Launch of a campaign to restore the historic church of Wailuku | News, Sports, Jobs
Valued for its architectural, historical, and cultural significance, Ka’ahumanu Church has long served the Wailuku community by being a safe place for Hawaiian worship, celebrations, and visitation for guests.
However, age and storms have deteriorated the nearly 190-year-old building in Wailuku over the decades, prompting church leaders to launch a campaign on March 3 in hopes of raising $2 million to restore it. the bell tower and the roof, as well as the interior. sanctuary and related infrastructure, such as floor and walls.
“The church has historical roots, the property itself has historical roots”, said Kahu Wayne Higa, who was installed as pastor in 2006 and has been a member since 1998.
Whether it’s a keepsake from a church wedding, attending a service with family or simply driving through the High Street lot on the way to work, Higa said on Friday that “I’m sure there are many stories of the Ka’ahumanu Church, and I encourage people to tell their story.”
Repairing the church buildings and grounds atop the town of Wailuku is consistent with the overall restoration and preservation of the town of Wailuku, said George Burnette, vice moderator of Ka’ahumanu Church.
To kick off the church’s fundraiser, King Cathedral of Kahului donated $10,000, Burnette said. A Maui County Grant and a State of Hawaii Grant are being applied for.
Due to its current condition, the bell tower is a priority, Higa said.
Hawaii Architects completed the drawings and pro bono renderings in 2021 for the Ka’ahumanu Church project – the goal is to restore the church and its character to its original condition; there will be no change.
Founded in 1832, Ka’ahumanu Church has served as a Hawaiian place of worship as well as a monthly gathering place for local residents and visitors to enjoy celebrations, performances, special events, and various other social events. and cultural.
For more than a decade, it has also been the site of a Hawaiian immersion preschool program, Punana Leo O Maui.
“Throughout his many years of service to our community, it has become clear that we must continue to preserve and restore a unique Wailuku site that promotes Hawaiian culture, music and education,” Burnette said in an email. “The church plans to continue to serve as a meeting place for support groups and other human service needs.”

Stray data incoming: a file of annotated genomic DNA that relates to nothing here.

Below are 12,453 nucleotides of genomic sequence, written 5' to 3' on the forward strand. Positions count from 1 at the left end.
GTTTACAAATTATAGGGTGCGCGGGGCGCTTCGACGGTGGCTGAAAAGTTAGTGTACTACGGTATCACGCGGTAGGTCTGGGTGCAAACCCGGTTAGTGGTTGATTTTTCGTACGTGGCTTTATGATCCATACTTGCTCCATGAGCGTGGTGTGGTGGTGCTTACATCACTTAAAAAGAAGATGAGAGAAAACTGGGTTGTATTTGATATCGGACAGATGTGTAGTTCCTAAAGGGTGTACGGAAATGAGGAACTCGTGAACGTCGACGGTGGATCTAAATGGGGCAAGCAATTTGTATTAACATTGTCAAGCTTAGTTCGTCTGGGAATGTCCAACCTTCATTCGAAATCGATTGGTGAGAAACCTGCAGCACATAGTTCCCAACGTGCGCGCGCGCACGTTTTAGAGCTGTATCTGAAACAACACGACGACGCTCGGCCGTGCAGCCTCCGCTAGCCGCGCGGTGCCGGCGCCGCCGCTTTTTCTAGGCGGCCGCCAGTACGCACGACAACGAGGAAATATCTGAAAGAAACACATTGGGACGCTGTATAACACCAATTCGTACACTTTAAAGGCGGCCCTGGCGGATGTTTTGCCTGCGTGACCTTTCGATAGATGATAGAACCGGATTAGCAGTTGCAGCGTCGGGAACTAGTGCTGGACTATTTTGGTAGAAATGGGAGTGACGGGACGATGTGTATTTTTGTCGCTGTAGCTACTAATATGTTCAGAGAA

Burnette shared that Queen Ka’ahumanu attended a service at these church grounds after its establishment and requested that when a permanent shrine be built, it be named after her.
This request was finally honored in 1876 with the completion of the current building and the bell tower was built the same year by Wailuku Sugar Co. and the Reverend Edward Bailey.
Ka’ahumanu Church was listed on the National Historic Register in 1975 and on the National Register of Historic Places six years later.
“It is one of Maui’s oldest Protestant mission churches, celebrating its 185th anniversary in 2017,” said Burnette.
The property was also part of the royal compound of Kahekili, the last independent reigning king of Maui, Higa said. The present shrine is believed to have been built with stone from an 18th century on-site heiau, as well as parts of the wall facing the church, along the High Street.
There are two cemeteries on the church property where several early Hawaiian converts to Christianity are buried, including Bartimaeus Pua’a’iki, known as “Blind Maui Preacher,” and in unmarked locations, John Honoli’i and Thomas Hopu, two of four Hawaiians who studied in New England and were part of Boston’s first contingent of Christian missionaries, according to Burnette and the church’s website.
Because the sacred building still stands, it not only represents the missionaries who entered the church, but the history of Native Hawaiians, Higa said.
These efforts to restore the Ka’ahumanu Church have been ongoing for several years, said Higa, who described the trip to launch the project as a “cycle up and down.”
Weather conditions over the decades have had a severe impact on both the church and the nearby kindergarten, Higa said.
More recently, a storm in 2015 damaged the roof and tore an opening in the steeple, which Higa said was repaired with a temporary patch. In 2016, the church was fumigated for two days to deal with drywood termites that had accumulated since the previous fumigation, which had been carried out nearly 30 years earlier.
Some works as well as temporary fixes were carried out in 2016 and 2018 to restore the pews and the bell tower, respectively.
Between completing all the necessary studies, finding contractors, creating renderings, overcoming blockages in their efforts, and raising funds, Higa was hopeful on Friday that they could make some real major repairs.
“We all wanted this done, community members wanted this done,” he added. “It seems like the timing of everything seems to be going in the right direction. There’s a lot of other things we need to take care of at church, so it’s nice to see that at least that part is paying off right now.
For more information or to donate, visit https://www.kaahumanuchurch.org/
* Dakota Grossman can be reached at [email protected]